The division came under command of X Corps, part of the British Eighth Army, and saw only comparatively minimal service in the Tunisia Campaign, which ended in mid-May 1943 with the surrender of over 230,000 German and Italian soldiers, a number equal to Stalingrad the year before, who would later become prisoners of war. However, the 167th Brigade had been blooded, and all three battalions had suffered over 100 casualties each. Unable to see service in Operation Husky (the Allied invasion of Sicily), the brigade was destined to see almost two years service mountain warfare in the Italian Campaign and began training in amphibious warfare.

Men of the 9th Battalion, Royal Fusiliers manning a PIAT during the Battle of Salerno, 10 September 1943.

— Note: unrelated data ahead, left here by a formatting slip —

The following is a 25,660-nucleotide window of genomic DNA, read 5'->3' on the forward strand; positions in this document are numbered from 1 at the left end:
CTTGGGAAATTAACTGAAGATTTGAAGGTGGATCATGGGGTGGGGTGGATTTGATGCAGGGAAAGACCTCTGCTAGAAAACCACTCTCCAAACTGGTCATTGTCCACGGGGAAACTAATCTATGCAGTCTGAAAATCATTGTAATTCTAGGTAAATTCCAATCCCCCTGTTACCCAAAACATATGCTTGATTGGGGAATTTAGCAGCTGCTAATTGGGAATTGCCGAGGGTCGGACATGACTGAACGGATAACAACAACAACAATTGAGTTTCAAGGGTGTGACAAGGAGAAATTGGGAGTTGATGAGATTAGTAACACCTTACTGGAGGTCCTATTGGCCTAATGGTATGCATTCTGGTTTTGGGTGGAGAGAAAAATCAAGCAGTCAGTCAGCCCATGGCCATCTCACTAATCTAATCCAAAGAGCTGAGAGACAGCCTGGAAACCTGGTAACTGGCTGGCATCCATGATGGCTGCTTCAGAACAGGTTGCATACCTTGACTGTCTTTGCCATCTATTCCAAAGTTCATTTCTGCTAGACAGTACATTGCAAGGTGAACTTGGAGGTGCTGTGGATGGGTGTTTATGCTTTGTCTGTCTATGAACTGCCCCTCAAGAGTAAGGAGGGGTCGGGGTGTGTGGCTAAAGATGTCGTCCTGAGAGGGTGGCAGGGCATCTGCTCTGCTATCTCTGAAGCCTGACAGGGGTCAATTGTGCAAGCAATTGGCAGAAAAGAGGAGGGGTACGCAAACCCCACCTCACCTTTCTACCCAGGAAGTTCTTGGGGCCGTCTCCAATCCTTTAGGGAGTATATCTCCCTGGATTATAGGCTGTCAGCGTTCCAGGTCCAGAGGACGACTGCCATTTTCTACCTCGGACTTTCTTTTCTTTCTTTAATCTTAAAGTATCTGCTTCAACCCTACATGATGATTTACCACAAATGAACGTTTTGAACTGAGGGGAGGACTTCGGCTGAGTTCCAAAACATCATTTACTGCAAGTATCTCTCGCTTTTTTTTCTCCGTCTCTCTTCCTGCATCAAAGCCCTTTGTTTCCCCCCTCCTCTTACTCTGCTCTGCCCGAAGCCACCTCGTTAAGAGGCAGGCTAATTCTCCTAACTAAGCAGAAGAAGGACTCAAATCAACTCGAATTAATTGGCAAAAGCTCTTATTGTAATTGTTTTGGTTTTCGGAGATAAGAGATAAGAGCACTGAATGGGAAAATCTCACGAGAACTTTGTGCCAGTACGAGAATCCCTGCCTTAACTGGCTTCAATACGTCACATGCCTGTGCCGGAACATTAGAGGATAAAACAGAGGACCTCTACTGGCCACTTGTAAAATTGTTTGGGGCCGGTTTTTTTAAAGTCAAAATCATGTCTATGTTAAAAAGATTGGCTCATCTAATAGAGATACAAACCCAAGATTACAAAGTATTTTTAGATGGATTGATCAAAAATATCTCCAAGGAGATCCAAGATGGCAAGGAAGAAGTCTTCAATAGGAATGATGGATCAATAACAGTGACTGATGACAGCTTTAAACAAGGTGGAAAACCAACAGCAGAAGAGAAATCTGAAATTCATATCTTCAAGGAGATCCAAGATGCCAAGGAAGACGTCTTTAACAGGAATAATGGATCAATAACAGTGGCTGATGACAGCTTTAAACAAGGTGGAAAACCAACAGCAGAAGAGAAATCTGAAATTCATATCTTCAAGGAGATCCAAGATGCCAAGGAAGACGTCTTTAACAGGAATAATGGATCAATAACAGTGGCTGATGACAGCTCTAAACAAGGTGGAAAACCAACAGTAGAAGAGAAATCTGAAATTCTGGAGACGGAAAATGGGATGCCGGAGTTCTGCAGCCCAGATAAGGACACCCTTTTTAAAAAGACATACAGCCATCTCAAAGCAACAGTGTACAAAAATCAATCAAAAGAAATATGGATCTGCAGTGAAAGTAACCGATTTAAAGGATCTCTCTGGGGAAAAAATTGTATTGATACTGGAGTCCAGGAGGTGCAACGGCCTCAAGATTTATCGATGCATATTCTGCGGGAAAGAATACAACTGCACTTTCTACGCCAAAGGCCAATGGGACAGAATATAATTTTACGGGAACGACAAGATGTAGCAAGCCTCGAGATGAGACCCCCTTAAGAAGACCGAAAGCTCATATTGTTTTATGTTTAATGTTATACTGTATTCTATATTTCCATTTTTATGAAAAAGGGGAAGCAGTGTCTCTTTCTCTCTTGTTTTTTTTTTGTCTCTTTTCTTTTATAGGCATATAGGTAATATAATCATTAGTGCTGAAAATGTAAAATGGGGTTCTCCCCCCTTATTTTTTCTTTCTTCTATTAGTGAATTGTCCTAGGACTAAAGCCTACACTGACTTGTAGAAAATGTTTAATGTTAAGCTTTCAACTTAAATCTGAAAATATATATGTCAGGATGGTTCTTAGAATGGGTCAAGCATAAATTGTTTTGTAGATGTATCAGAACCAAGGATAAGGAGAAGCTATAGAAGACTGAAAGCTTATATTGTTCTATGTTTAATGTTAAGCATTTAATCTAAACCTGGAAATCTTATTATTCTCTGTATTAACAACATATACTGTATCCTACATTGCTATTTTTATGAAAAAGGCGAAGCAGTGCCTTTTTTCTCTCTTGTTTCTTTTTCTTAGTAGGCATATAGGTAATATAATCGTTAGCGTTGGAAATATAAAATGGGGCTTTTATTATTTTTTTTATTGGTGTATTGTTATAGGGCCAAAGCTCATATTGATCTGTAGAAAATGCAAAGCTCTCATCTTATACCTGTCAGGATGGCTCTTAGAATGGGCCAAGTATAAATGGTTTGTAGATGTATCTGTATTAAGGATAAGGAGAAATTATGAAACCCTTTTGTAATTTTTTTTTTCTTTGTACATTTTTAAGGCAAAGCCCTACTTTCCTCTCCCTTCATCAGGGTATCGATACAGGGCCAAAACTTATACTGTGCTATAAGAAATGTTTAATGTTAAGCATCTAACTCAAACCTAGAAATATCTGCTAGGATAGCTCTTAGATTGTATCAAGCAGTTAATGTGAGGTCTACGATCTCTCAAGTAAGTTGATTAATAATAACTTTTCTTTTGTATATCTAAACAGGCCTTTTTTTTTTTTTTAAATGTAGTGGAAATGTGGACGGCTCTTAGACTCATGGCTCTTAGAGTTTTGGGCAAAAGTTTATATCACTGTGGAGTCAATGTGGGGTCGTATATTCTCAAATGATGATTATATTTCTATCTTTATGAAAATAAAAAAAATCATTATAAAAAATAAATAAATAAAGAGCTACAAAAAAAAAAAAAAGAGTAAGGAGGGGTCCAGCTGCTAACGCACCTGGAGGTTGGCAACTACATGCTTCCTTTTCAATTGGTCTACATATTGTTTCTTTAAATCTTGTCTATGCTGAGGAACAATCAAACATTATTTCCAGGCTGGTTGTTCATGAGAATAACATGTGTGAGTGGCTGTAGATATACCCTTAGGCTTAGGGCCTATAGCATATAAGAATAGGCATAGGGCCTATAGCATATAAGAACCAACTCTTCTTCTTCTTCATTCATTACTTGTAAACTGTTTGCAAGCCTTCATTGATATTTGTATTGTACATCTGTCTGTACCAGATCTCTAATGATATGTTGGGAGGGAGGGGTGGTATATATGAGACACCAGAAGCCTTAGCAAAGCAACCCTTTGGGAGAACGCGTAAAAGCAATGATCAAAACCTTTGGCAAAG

Now under command of Lieutenant General Mark Wayne Clark, the youngest three-star general in the U.S. Army,[32] and his U.S. Fifth Army, the 167th Brigade, with most of 56th Division (minus the 168th Brigade, temporarily replaced by 201st Guards Brigade), landed at Salerno on 9 September 1943, D-Day, where they were involved in tough fighting almost from the landing, with the 8th Royal Fusiliers in particular being battered by German Tiger tanks. Throughout the fighting the brigade, supported by A Squadron of the Royal Scots Greys, had suffered heavy casualties (roughly 360 per battalion)[33] and, after being relieved by other units, secured the Salerno beachhead and later advanced up the spine of Italy, crossing the Volturno Line and later fought at Monte Camino and crossed the Garigliano river in January 1944. With the rest of the Allied Armies in Italy (AAI), however, the brigade, by now very tired and below strength, was held up by the formidable German defences known as the Gustav Line (also the Winter Line).[34]